What You Need To Know: A Summary For You Lazy Asses
New York Governor Eliot Spitzer got caught with a
prostitute but that doesn’t mean he should have to resign. Why should have to resign?
It will be a shame to see Spitzer go if he does, as he
was a good Democrat throughout his eight years as Attorney General and one year
On Monday, March 10 2008, the story broke that New York
Governor Eliot Spitzer (D) used the services of a prostitution ring. What followed was the media circus and
hysterical hoopla one would expect in a nation with the maturity of a five-year
old. Then came the overused verbal
attack ubiquitous in political sex scandals – calls for Spitzer’s resignation,
mostly coming from Republicans.
As I stated in The
Saga of Larry Craig, concerning another high-profile politician
embroiled in a sex scandal, I believe a politician should resign only if their
activities are compromising their ability to perform their duties in office,
have done so in the past and/or will do so in the future. Generally speaking, sex scandals do not fall
under this category (unless it’s a case where, for example, sexual favors are
exchanged for political ones).
Spitzer’s case is no exception; hiring a prostitute in and of itself
hardly compromises political duties and I don’t even think it should be a
crime, period (more on that in the soon-to-come second part of this column).
Like most politicians snagged in sex scandals, Spitzer is
certainly guilty of hypocrisy, having himself busted two prostitution rings
during his distinguished tenure as New York’s Attorney General. But hypocrisy is not a crime and, despite
what some may argue, isn’t grounds for resignation either. Politicians practice hypocrisy all the time
(though they even more commonly use hypocrisy’s kissing cousin, the
flip-flop). Unless there’s a direct
conflict involved, hypocrisy doesn’t inherently suggest an inability to perform
the duties of the office.
Yes, he did seek to vigorously present himself as having
high ethical standards. But I always
thought that his moral bona fides were in the context of the boardroom, not the
bedroom. To put white-collar corporate
crimes that afflict thousands of people on the same moral level as hiring a
prostitute is – how do I put this – STUPID.
I have yet to hear a good reason as to why Spitzer should
resign, but in all likelihood that will be the outcome. Which brings up the question: if Spitzer has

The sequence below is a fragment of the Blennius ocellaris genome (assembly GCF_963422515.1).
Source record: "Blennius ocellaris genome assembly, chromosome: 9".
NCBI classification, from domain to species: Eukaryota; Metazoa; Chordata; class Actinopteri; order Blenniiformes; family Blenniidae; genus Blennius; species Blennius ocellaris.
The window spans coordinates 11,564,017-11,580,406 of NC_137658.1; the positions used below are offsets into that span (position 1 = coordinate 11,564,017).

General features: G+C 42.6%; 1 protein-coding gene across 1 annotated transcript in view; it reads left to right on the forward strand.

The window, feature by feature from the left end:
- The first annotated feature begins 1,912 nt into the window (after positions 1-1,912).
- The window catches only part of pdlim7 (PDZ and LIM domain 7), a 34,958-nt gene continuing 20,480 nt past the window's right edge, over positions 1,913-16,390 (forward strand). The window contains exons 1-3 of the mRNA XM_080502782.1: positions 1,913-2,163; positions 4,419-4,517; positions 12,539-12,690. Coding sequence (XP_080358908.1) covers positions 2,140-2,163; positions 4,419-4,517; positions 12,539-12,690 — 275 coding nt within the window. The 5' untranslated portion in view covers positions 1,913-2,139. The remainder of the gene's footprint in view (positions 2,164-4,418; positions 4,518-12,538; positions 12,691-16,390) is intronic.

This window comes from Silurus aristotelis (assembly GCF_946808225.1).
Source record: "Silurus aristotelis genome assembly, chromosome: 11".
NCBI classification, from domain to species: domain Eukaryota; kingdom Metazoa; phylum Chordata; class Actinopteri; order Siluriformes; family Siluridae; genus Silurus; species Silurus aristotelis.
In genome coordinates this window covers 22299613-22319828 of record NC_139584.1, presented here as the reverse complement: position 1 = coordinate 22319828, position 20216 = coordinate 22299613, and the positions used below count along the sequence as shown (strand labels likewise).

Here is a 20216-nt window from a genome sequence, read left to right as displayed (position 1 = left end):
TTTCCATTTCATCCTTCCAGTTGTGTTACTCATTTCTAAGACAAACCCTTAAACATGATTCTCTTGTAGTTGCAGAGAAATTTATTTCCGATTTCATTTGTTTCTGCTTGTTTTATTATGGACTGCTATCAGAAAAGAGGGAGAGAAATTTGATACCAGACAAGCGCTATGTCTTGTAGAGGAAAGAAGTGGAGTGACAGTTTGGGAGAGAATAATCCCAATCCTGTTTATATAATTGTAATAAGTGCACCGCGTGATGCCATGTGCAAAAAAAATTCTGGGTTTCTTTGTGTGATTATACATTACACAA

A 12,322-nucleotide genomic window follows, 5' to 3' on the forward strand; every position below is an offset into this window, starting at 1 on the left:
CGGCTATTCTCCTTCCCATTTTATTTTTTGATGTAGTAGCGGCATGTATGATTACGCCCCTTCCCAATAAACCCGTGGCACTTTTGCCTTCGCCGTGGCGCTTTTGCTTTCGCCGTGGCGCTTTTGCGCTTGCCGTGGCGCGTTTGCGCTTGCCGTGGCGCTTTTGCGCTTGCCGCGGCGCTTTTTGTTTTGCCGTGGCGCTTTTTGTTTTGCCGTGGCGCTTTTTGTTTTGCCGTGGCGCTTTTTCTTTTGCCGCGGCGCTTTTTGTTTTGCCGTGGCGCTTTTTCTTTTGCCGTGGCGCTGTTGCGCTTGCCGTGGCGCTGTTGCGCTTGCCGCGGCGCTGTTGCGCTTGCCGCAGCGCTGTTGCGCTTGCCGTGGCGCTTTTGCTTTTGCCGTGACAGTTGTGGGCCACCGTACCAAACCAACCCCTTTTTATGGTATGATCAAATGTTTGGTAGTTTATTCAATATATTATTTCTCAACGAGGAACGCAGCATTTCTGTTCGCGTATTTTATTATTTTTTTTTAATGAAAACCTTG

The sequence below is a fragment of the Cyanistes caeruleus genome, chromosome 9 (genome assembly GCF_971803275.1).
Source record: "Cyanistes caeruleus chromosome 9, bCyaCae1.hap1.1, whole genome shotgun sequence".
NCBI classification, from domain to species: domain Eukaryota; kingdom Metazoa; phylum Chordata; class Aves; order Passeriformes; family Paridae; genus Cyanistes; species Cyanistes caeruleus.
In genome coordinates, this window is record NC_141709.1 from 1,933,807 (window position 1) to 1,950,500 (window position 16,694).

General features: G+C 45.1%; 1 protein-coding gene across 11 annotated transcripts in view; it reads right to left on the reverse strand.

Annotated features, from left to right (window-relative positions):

to resign for using a prostitute, why shouldn’t Senator David Vitter (R-La.),
who has also used prostitutes, have to do the same thing? It’s totally unfair for Spitzer to “have to”
resign when Vitter apparently doesn’t. (And don’t fret, little Republicans,
there’s a nice conservative Republican governor now to pick Vitter’s
P.S. Besides my belief that there are no grounds for
resignation here, I will be especially sad to see Spitzer go because he was
such a strong Democrat. During his
eight years as Attorney General he went after corporate criminals and Wall
Street with a vengeance (which might explain why cheers
erupted in the New York Stock Exchange upon news of the scandal)
and in the first stormy year of his governorship he tried to bring reform to
the state government in Albany.
P.P.S. In case you haven’t noticed, I’m putting columns on
scandals (especially sex scandals) under the title “The Saga of [insert
person’s name]”. It’s a pattern I
started with Larry
Craig and Vanessa
Hudgens. In all these
cases, the scandals are usually blown way out of proportion and
hypersensationalized, mostly to feed the appetites of Americans who still have
their heads stuck up their asses when it comes to the relative importance of
public figures’ private lives.
MARCH 11 2008 ADDENDUM: Just to be perfectly clear on
this, I’m hoping that Governor Spitzer does NOT resign, and I would not
resign if I were him, and I would be calling for him to stay in office if I
were a fellow New York Democrat.